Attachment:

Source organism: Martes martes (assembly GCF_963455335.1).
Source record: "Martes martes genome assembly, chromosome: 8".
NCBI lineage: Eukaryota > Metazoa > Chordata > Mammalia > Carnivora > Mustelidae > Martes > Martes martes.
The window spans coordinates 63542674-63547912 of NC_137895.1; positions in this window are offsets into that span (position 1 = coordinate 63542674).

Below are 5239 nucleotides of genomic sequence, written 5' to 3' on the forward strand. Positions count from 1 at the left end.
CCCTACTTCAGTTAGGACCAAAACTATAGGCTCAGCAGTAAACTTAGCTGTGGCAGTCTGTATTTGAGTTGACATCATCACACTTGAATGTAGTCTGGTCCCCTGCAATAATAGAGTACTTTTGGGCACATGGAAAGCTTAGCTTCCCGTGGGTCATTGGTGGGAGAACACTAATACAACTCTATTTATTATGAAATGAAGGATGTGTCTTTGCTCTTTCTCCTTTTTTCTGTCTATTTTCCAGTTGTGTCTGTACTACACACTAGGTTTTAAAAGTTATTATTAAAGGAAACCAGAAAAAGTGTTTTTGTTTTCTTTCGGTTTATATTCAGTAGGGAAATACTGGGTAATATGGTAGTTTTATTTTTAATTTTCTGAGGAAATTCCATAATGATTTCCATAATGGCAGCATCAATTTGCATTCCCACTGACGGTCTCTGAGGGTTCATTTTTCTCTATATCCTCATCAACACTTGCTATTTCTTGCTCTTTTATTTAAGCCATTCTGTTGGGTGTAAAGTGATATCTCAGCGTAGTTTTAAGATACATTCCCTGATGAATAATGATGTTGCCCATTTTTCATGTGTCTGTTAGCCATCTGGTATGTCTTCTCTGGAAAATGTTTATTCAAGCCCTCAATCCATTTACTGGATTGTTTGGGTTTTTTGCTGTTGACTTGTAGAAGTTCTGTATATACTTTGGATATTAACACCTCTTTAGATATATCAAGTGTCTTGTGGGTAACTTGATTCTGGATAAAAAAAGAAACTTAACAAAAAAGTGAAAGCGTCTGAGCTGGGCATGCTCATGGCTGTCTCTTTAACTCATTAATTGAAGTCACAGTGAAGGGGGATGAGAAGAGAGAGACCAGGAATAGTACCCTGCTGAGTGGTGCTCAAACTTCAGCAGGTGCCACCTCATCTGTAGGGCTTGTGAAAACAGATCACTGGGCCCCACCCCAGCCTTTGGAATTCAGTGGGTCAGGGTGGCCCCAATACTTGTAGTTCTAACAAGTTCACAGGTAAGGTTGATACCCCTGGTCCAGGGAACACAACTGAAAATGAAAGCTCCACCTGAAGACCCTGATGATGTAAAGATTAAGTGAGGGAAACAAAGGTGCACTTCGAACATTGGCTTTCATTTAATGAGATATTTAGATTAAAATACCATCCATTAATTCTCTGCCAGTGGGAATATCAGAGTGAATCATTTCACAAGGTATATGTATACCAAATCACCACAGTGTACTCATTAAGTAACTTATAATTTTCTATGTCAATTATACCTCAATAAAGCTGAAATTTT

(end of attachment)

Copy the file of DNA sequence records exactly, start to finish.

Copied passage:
Source organism: Martes martes (assembly GCF_963455335.1).
Source record: "Martes martes genome assembly, chromosome: 8".
NCBI lineage: Eukaryota > Metazoa > Chordata > Mammalia > Carnivora > Mustelidae > Martes > Martes martes.
The window spans coordinates 63542674-63547912 of NC_137895.1; positions in this window are offsets into that span (position 1 = coordinate 63542674).

Below are 5239 nucleotides of genomic sequence, written 5' to 3' on the forward strand. Positions count from 1 at the left end.
CCCTACTTCAGTTAGGACCAAAACTATAGGCTCAGCAGTAAACTTAGCTGTGGCAGTCTGTATTTGAGTTGACATCATCACACTTGAATGTAGTCTGGTCCCCTGCAATAATAGAGTACTTTTGGGCACATGGAAAGCTTAGCTTCCCGTGGGTCATTGGTGGGAGAACACTAATACAACTCTATTTATTATGAAATGAAGGATGTGTCTTTGCTCTTTCTCCTTTTTTCTGTCTATTTTCCAGTTGTGTCTGTACTACACACTAGGTTTTAAAAGTTATTATTAAAGGAAACCAGAAAAAGTGTTTTTGTTTTCTTTCGGTTTATATTCAGTAGGGAAATACTGGGTAATATGGTAGTTTTATTTTTAATTTTCTGAGGAAATTCCATAATGATTTCCATAATGGCAGCATCAATTTGCATTCCCACTGACGGTCTCTGAGGGTTCATTTTTCTCTATATCCTCATCAACACTTGCTATTTCTTGCTCTTTTATTTAAGCCATTCTGTTGGGTGTAAAGTGATATCTCAGCGTAGTTTTAAGATACATTCCCTGATGAATAATGATGTTGCCCATTTTTCATGTGTCTGTTAGCCATCTGGTATGTCTTCTCTGGAAAATGTTTATTCAAGCCCTCAATCCATTTACTGGATTGTTTGGGTTTTTTGCTGTTGACTTGTAGAAGTTCTGTATATACTTTGGATATTAACACCTCTTTAGATATATCAAGTGTCTTGTGGGTAACTTGATTCTGGATAAAAAAAGAAACTTAACAAAAAAGTGAAAGCGTCTGAGCTGGGCATGCTCATGGCTGTCTCTTTAACTCATTAATTGAAGTCACAGTGAAGGGGGATGAGAAGAGAGAGACCAGGAATAGTACCCTGCTGAGTGGTGCTCAAACTTCAGCAGGTGCCACCTCATCTGTAGGGCTTGTGAAAACAGATCACTGGGCCCCACCCCAGCCTTTGGAATTCAGTGGGTCAGGGTGGCCCCAATACTTGTAGTTCTAACAAGTTCACAGGTAAGGTTGATACCCCTGGTCCAGGGAACACAACTGAAAATGAAAGCTCCACCTGAAGACCCTGATGATGTAAAGATTAAGTGAGGGAAACAAAGGTGCACTTCGAACATTGGCTTTCATTTAATGAGATATTTAGATTAAAATACCATCCATTAATTCTCTGCCAGTGGGAATATCAGAGTGAATCATTTCACAAGGTATATGTATACCAAATCACCACAGTGTACTCATTAAGTAACTTATAATTTTCTATGTCAATTATACCTCAATAAAGCTGAAATTTT